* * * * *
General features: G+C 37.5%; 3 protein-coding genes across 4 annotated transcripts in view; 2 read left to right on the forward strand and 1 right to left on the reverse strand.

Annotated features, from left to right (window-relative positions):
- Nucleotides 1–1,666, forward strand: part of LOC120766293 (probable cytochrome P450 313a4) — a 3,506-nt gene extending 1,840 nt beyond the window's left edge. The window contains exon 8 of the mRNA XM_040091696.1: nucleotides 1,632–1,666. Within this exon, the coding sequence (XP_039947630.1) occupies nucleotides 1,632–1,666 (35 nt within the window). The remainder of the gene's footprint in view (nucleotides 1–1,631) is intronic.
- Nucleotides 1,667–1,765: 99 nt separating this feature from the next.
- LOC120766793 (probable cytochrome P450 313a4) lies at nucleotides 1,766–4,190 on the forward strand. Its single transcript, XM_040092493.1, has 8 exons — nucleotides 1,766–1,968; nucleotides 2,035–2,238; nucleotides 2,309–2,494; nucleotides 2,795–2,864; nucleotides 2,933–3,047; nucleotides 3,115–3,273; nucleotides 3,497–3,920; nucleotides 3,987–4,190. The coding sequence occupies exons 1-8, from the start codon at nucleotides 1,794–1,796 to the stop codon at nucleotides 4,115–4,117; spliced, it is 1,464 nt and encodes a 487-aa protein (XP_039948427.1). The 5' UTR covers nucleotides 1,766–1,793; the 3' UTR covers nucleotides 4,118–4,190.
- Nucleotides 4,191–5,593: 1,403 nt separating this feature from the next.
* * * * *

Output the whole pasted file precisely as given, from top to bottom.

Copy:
General features: G+C 37.5%; 3 protein-coding genes across 4 annotated transcripts in view; 2 read left to right on the forward strand and 1 right to left on the reverse strand.

Annotated features, from left to right (window-relative positions):
- Nucleotides 1–1,666, forward strand: part of LOC120766293 (probable cytochrome P450 313a4) — a 3,506-nt gene extending 1,840 nt beyond the window's left edge. The window contains exon 8 of the mRNA XM_040091696.1: nucleotides 1,632–1,666. Within this exon, the coding sequence (XP_039947630.1) occupies nucleotides 1,632–1,666 (35 nt within the window). The remainder of the gene's footprint in view (nucleotides 1–1,631) is intronic.
- Nucleotides 1,667–1,765: 99 nt separating this feature from the next.
- LOC120766793 (probable cytochrome P450 313a4) lies at nucleotides 1,766–4,190 on the forward strand. Its single transcript, XM_040092493.1, has 8 exons — nucleotides 1,766–1,968; nucleotides 2,035–2,238; nucleotides 2,309–2,494; nucleotides 2,795–2,864; nucleotides 2,933–3,047; nucleotides 3,115–3,273; nucleotides 3,497–3,920; nucleotides 3,987–4,190. The coding sequence occupies exons 1-8, from the start codon at nucleotides 1,794–1,796 to the stop codon at nucleotides 4,115–4,117; spliced, it is 1,464 nt and encodes a 487-aa protein (XP_039948427.1). The 5' UTR covers nucleotides 1,766–1,793; the 3' UTR covers nucleotides 4,118–4,190.
- Nucleotides 4,191–5,593: 1,403 nt separating this feature from the next.